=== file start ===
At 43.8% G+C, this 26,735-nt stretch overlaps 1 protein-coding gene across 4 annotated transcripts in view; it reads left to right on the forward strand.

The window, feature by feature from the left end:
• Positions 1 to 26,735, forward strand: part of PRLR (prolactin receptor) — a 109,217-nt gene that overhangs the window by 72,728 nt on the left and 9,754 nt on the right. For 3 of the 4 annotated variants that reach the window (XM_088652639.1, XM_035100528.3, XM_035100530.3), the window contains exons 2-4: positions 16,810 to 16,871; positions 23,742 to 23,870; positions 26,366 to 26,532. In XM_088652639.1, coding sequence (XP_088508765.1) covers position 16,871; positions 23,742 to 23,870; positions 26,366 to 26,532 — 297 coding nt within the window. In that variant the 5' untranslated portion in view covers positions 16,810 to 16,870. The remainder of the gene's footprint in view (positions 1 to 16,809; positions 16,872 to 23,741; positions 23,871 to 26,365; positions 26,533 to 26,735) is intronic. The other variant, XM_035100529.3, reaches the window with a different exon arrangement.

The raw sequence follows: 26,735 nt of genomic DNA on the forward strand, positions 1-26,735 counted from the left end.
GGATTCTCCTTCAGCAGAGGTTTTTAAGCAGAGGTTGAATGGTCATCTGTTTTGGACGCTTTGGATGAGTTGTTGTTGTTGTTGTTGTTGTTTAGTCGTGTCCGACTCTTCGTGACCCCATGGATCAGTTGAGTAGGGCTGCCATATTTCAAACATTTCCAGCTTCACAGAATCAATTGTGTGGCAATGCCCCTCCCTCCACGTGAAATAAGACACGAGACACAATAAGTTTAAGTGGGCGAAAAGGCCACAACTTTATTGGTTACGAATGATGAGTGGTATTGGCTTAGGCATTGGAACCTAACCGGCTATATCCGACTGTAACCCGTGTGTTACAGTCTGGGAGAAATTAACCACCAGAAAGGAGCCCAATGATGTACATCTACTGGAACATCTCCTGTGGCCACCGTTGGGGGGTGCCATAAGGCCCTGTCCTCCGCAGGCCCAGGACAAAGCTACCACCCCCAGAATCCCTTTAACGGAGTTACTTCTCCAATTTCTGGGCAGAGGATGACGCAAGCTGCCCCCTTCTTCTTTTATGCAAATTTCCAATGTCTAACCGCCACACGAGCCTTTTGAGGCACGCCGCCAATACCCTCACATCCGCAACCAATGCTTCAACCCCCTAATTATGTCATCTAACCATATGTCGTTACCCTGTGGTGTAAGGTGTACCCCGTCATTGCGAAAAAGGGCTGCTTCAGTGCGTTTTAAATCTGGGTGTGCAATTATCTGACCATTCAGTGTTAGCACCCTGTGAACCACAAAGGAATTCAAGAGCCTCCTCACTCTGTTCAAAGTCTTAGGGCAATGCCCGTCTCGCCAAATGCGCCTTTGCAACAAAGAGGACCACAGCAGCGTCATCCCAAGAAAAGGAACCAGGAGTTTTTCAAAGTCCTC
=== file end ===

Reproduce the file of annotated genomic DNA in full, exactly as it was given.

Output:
At 43.8% G+C, this 26,735-nt stretch overlaps 1 protein-coding gene across 4 annotated transcripts in view; it reads left to right on the forward strand.

The window, feature by feature from the left end:
• Positions 1 to 26,735, forward strand: part of PRLR (prolactin receptor) — a 109,217-nt gene that overhangs the window by 72,728 nt on the left and 9,754 nt on the right. For 3 of the 4 annotated variants that reach the window (XM_088652639.1, XM_035100528.3, XM_035100530.3), the window contains exons 2-4: positions 16,810 to 16,871; positions 23,742 to 23,870; positions 26,366 to 26,532. In XM_088652639.1, coding sequence (XP_088508765.1) covers position 16,871; positions 23,742 to 23,870; positions 26,366 to 26,532 — 297 coding nt within the window. In that variant the 5' untranslated portion in view covers positions 16,810 to 16,870. The remainder of the gene's footprint in view (positions 1 to 16,809; positions 16,872 to 23,741; positions 23,871 to 26,365; positions 26,533 to 26,735) is intronic. The other variant, XM_035100529.3, reaches the window with a different exon arrangement.

The raw sequence follows: 26,735 nt of genomic DNA on the forward strand, positions 1-26,735 counted from the left end.
GGATTCTCCTTCAGCAGAGGTTTTTAAGCAGAGGTTGAATGGTCATCTGTTTTGGACGCTTTGGATGAGTTGTTGTTGTTGTTGTTGTTGTTTAGTCGTGTCCGACTCTTCGTGACCCCATGGATCAGTTGAGTAGGGCTGCCATATTTCAAACATTTCCAGCTTCACAGAATCAATTGTGTGGCAATGCCCCTCCCTCCACGTGAAATAAGACACGAGACACAATAAGTTTAAGTGGGCGAAAAGGCCACAACTTTATTGGTTACGAATGATGAGTGGTATTGGCTTAGGCATTGGAACCTAACCGGCTATATCCGACTGTAACCCGTGTGTTACAGTCTGGGAGAAATTAACCACCAGAAAGGAGCCCAATGATGTACATCTACTGGAACATCTCCTGTGGCCACCGTTGGGGGGTGCCATAAGGCCCTGTCCTCCGCAGGCCCAGGACAAAGCTACCACCCCCAGAATCCCTTTAACGGAGTTACTTCTCCAATTTCTGGGCAGAGGATGACGCAAGCTGCCCCCTTCTTCTTTTATGCAAATTTCCAATGTCTAACCGCCACACGAGCCTTTTGAGGCACGCCGCCAATACCCTCACATCCGCAACCAATGCTTCAACCCCCTAATTATGTCATCTAACCATATGTCGTTACCCTGTGGTGTAAGGTGTACCCCGTCATTGCGAAAAAGGGCTGCTTCAGTGCGTTTTAAATCTGGGTGTGCAATTATCTGACCATTCAGTGTTAGCACCCTGTGAACCACAAAGGAATTCAAGAGCCTCCTCACTCTGTTCAAAGTCTTAGGGCAATGCCCGTCTCGCCAAATGCGCCTTTGCAACAAAGAGGACCACAGCAGCGTCATCCCAAGAAAAGGAACCAGGAGTTTTTCAAAGTCCTC